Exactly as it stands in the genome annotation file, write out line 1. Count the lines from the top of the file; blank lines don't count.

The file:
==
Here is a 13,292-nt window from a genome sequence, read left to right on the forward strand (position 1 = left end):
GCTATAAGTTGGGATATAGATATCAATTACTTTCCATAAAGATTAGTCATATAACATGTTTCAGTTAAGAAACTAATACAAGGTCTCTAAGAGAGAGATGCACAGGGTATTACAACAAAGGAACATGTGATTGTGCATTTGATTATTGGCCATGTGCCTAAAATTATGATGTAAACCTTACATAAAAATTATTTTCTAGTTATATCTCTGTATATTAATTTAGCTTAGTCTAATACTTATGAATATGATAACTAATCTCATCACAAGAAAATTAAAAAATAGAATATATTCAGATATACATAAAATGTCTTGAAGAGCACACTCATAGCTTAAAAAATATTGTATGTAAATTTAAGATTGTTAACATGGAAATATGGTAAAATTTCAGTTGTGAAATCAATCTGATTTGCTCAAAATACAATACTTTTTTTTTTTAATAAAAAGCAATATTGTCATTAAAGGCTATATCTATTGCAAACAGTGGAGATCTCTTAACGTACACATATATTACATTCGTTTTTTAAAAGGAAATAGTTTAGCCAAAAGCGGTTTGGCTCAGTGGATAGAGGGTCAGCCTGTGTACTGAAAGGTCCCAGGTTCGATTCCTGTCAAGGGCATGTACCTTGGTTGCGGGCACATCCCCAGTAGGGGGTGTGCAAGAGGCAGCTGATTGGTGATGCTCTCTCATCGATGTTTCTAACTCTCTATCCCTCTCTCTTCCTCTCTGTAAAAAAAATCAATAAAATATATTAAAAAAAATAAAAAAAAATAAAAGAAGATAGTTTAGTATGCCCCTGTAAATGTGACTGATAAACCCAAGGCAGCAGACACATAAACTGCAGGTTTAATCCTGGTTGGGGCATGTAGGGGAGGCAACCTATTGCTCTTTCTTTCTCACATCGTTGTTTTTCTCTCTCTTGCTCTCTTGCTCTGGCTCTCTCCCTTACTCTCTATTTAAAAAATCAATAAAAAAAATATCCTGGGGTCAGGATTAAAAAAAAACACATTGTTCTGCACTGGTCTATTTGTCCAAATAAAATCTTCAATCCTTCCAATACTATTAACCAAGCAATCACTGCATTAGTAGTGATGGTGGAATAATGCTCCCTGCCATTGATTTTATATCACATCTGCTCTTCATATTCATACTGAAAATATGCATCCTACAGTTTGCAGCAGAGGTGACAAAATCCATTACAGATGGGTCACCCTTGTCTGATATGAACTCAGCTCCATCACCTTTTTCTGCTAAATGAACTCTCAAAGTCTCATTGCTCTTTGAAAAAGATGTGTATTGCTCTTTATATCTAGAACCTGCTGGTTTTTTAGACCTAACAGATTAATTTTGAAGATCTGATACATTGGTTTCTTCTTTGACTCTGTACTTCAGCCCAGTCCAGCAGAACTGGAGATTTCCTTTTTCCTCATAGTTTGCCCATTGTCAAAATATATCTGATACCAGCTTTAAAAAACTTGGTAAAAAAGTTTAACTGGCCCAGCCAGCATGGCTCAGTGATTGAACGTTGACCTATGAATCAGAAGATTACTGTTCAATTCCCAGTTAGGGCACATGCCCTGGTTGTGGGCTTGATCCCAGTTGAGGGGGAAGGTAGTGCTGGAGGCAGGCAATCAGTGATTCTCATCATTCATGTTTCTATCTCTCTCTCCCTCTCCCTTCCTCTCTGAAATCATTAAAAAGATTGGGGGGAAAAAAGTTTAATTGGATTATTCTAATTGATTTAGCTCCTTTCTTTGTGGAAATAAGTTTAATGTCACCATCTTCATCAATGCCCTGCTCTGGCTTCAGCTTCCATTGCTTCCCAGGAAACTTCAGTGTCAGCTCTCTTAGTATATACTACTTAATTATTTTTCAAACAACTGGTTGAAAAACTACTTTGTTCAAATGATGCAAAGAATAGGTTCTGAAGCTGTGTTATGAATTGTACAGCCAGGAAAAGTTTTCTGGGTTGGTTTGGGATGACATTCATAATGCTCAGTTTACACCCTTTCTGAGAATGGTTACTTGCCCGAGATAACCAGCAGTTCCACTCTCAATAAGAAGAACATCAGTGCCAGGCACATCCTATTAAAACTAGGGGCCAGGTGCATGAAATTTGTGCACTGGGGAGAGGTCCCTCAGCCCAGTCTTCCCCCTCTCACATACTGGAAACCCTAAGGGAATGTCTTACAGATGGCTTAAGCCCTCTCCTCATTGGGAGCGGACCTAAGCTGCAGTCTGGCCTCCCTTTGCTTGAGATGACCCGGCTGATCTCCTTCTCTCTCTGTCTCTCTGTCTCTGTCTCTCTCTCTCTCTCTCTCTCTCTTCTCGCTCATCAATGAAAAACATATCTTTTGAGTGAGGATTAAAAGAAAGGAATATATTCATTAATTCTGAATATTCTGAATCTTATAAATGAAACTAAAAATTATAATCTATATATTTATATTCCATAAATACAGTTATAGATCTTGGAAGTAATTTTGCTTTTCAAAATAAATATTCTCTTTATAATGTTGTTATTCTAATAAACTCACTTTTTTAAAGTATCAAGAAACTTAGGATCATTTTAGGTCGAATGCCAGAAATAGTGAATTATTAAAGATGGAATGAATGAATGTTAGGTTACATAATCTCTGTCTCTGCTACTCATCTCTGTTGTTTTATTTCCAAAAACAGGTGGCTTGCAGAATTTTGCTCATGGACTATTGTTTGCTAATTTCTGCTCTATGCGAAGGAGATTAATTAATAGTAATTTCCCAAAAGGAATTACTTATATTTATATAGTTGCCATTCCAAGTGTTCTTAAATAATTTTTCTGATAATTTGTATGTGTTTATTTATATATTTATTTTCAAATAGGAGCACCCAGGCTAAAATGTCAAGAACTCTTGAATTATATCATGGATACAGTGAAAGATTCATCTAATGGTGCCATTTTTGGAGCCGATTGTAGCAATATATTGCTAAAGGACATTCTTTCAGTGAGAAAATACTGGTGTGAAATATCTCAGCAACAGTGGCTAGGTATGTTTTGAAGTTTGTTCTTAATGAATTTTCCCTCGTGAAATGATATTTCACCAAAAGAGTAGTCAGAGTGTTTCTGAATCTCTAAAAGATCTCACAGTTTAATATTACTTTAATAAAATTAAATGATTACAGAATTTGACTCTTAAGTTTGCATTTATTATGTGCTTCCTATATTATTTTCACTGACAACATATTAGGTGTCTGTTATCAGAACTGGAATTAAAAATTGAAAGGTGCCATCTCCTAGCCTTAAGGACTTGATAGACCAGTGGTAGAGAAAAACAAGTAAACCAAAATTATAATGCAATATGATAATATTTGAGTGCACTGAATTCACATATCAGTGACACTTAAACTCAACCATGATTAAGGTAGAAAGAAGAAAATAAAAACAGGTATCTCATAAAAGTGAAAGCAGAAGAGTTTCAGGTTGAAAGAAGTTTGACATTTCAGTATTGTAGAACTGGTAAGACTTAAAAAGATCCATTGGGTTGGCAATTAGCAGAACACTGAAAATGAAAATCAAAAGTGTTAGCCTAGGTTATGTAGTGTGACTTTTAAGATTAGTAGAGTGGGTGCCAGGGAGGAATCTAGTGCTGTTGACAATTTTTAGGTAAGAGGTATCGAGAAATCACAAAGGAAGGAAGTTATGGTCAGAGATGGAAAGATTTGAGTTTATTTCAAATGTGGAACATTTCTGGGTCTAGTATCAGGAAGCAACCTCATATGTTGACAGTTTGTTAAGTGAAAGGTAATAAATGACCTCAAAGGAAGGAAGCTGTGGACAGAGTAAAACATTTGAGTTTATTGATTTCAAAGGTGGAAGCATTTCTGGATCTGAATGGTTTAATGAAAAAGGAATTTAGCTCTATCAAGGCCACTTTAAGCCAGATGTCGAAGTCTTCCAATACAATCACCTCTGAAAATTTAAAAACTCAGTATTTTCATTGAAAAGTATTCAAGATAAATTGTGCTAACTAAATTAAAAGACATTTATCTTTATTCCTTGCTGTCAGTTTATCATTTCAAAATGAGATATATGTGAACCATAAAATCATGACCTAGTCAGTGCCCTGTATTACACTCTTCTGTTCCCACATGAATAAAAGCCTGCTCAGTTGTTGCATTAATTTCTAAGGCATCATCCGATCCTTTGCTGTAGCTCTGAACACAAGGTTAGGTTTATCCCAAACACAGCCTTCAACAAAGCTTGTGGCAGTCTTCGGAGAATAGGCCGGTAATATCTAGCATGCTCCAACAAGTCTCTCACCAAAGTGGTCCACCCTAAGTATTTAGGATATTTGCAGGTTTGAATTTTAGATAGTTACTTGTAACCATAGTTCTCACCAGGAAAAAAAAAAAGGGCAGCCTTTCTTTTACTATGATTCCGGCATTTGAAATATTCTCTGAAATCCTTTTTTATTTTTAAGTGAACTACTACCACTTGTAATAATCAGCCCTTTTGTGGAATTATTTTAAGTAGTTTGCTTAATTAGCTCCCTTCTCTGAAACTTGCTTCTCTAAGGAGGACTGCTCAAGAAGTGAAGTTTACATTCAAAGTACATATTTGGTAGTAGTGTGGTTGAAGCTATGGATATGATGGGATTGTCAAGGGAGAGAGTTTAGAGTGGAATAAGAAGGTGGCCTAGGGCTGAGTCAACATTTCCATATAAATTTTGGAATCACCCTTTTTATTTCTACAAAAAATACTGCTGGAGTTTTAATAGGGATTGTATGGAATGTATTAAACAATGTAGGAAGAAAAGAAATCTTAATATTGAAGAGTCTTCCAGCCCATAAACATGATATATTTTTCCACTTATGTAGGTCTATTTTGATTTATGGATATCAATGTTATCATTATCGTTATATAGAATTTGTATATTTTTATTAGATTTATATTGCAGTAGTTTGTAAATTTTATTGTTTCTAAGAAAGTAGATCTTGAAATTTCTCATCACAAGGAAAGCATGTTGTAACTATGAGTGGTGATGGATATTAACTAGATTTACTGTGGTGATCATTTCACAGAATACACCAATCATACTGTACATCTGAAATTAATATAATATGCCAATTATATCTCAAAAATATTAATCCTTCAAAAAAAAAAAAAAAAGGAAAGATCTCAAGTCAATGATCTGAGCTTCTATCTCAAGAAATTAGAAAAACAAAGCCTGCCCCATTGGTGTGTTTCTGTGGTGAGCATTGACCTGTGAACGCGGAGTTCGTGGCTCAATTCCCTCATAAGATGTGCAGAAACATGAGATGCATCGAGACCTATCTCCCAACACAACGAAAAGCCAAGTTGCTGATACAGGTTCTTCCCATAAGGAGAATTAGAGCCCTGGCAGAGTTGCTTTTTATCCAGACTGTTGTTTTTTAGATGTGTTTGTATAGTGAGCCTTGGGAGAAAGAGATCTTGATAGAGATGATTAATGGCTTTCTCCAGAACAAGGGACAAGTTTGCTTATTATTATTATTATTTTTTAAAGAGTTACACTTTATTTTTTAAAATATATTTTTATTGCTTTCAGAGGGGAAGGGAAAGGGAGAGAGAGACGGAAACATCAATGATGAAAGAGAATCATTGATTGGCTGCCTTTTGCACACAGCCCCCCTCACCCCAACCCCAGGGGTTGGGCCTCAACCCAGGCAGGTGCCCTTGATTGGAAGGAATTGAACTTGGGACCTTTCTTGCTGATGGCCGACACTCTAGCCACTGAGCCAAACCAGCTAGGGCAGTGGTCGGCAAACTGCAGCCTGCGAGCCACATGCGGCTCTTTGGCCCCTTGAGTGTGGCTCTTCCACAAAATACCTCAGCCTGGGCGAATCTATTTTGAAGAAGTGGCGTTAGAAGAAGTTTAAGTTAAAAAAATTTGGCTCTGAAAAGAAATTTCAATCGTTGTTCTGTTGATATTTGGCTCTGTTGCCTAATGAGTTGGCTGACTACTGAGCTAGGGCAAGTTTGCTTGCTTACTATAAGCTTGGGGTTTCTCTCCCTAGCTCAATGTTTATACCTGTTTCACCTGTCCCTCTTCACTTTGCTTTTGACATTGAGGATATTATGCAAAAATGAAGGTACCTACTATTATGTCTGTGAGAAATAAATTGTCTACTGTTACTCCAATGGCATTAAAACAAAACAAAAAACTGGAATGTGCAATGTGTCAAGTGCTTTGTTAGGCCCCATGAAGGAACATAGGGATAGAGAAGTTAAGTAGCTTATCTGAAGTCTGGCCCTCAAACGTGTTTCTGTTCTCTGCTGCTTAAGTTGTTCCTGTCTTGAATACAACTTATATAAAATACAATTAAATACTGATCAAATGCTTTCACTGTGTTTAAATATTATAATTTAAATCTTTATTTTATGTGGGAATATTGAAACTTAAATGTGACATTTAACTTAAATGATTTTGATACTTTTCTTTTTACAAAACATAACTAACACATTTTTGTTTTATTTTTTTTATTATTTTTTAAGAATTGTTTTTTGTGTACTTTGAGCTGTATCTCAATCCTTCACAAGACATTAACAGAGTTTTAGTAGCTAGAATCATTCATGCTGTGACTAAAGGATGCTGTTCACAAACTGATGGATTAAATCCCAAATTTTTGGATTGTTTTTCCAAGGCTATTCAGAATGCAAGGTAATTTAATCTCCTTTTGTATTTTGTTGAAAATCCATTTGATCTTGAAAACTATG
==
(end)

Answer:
Here is a 13,292-nt window from a genome sequence, read left to right on the forward strand (position 1 = left end):